BDS Statement for the Haifa Museum of Art

Dear Curators at the Haifa Museum of Art,

In response to your inquiry about the possibility of exhibiting my artwork at your museum, I must refuse due to my commitment to the cultural boycott of Israeli institutions and solidarity with the Palestinian struggle for freedom and dignity. As part of the global Boycott, Sanctions, and Divestment (BDS) Movement organized and called for by Palestinians, the cultural boycott is intended to exert pressure on the Israeli state and its affiliated institutions until it ends its military occupation of Palestine, ceases to impose apartheid policies, and promotes the Palestinian right of return.

When I was teaching at a Palestinian university and living in the West Bank in 2016-17, I personally encountered and witnessed the oppressions and controls that my students were regularly subjected to and forced to endure, intimately affecting every aspect of their lives. The diverse forms of state-organized violence that were routinely enacted against the student body, including but not limited to invasive checkpoint searches, arbitrary road closures, military raids of the campus, soldiers’ attacks on student demonstrations using tear gas and other potentially lethal projectiles, and the pervasive use of indefinite administrative detention were not the exception, but rather defined the norms of university life. The prospect of exhibiting my work in Haifa, a place where the large majority of my former students would be prevented from attending due to the unjust and discriminatory restrictions placed on Palestinians’ freedom of movement, is clearly unacceptable and plainly unjustifiable in this context.

While the cultural boycott stakes out a position of withdrawal and refusal, I find it important to note that it is also purposefully undertaken as a creative gesture intended to cultivate what Eyal Weizman has called “co-resistance.” In this case as well as in others, refusal is not exercised solely as a negative measure but also aspires to produce novel political and cultural communities across borders as a direct consequence of refusal and the practice of solidarity more generally. In this sense, I am also committed to the cultural boycott in hopes of participating in the formation of global alliances of artists, activists, and scholars that are committed to the unconditional struggle against racism, sexism, homophobia, Islamophobia, anti-Semitism, and all forms of oppression wherever and whenever they arise. It is my closely-held belief that in order to possibly overcome the manifold injustices of the present we must all persistently remain willing to engage in dignified refusals, imaginative solidarities, and diverse struggles, a collective political project that ultimately aims to make freedom and dignity more possible for all.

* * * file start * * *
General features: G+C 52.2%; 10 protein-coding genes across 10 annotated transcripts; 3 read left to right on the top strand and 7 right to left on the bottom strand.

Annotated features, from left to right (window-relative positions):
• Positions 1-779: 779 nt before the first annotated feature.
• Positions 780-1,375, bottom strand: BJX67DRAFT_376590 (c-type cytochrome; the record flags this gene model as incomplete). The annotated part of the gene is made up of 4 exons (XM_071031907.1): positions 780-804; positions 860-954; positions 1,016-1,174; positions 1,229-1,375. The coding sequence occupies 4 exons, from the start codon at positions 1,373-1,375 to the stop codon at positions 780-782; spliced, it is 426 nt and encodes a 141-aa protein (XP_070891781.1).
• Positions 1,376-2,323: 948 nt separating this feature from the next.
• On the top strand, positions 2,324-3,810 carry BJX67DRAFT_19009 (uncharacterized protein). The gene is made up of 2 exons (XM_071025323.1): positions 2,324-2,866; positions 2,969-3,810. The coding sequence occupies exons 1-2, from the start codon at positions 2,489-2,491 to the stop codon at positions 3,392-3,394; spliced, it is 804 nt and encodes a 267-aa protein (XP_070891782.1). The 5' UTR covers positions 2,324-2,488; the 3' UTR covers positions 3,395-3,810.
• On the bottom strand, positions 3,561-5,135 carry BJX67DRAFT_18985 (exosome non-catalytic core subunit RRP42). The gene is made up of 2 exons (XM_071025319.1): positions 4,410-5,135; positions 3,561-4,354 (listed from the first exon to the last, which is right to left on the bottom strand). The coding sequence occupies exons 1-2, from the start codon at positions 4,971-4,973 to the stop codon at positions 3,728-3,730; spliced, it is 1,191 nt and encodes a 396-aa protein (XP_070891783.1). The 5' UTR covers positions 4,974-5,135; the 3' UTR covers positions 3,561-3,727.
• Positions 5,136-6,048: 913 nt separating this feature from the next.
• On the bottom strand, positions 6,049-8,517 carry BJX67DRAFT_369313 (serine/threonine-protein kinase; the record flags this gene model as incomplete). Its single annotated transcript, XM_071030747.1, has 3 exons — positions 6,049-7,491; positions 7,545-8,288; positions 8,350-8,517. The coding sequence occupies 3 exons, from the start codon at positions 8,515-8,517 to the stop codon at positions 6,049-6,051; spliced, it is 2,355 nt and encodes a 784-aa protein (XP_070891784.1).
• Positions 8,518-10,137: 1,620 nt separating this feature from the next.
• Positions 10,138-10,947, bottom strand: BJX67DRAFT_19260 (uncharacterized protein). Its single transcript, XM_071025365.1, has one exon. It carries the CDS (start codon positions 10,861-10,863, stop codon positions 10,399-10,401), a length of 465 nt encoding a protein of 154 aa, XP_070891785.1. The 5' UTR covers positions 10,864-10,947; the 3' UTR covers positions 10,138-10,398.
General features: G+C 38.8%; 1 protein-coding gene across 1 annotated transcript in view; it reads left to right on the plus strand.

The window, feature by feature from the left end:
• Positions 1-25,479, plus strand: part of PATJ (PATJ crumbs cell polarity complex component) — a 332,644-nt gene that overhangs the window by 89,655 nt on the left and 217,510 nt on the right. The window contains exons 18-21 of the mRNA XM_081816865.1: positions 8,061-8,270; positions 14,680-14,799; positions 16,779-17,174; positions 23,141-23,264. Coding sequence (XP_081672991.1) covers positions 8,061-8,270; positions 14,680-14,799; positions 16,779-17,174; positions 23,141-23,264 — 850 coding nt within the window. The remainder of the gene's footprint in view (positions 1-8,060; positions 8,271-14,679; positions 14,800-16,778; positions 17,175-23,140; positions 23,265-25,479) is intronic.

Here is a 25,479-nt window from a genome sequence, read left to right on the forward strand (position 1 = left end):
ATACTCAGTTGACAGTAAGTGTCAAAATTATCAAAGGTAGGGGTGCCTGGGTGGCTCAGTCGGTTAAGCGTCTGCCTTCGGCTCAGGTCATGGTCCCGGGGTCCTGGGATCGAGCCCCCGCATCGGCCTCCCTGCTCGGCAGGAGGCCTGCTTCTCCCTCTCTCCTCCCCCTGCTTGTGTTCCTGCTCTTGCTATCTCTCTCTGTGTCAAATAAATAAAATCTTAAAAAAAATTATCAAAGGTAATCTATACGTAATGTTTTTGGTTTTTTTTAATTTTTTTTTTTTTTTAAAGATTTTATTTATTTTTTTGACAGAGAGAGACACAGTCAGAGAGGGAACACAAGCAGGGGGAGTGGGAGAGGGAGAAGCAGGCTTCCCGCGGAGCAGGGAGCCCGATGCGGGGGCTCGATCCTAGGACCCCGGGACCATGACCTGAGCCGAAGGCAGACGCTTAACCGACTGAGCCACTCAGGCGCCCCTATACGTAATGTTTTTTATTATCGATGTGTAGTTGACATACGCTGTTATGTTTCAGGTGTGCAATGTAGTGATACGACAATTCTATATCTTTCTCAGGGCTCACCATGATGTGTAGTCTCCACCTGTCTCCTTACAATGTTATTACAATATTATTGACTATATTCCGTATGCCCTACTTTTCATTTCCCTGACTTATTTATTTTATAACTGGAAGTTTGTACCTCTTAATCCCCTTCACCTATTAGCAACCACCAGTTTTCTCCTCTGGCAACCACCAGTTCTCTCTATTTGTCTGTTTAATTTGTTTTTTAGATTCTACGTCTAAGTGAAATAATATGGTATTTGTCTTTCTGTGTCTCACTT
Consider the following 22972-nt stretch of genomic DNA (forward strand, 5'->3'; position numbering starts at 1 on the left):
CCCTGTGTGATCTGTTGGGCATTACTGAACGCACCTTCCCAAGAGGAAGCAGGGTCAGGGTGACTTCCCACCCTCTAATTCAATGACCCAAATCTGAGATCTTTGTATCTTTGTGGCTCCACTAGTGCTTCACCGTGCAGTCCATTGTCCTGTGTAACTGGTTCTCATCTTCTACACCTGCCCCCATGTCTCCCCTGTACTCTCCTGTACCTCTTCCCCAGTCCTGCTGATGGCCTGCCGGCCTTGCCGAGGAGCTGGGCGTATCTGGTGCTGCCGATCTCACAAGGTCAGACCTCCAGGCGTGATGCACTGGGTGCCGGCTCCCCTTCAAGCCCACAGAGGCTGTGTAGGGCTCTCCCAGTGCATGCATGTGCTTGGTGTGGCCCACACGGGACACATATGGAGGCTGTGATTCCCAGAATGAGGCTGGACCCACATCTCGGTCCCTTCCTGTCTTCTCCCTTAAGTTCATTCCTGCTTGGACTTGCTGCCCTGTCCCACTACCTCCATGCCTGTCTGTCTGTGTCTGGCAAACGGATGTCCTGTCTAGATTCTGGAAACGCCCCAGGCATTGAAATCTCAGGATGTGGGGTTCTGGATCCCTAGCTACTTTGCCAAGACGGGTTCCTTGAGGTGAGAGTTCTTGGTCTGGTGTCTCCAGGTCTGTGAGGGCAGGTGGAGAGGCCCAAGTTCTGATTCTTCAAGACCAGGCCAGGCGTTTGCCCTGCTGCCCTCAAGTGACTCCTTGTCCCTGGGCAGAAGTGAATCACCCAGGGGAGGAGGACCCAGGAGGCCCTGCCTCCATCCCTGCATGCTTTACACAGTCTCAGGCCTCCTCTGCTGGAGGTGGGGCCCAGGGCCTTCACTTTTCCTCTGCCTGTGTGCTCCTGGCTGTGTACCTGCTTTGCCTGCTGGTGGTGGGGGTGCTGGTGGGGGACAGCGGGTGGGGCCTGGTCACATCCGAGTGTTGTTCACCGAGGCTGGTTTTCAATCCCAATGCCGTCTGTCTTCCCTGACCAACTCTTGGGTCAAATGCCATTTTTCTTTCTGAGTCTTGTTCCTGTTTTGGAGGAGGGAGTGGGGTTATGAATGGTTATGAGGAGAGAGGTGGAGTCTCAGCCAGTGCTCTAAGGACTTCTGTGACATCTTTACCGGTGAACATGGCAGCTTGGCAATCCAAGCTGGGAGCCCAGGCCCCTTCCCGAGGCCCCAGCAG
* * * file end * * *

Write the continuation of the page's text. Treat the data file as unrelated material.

I sincerely hope that one day we will find ourselves in a time and place where it will become possible to collaborate with one another and show my work in Haifa, a time and place where Palestinians are no longer subjected to unjust treatment, military occupation, and apartheid and where other kinds of worlds can find expression and life.


             Dr. Ian Alan Paul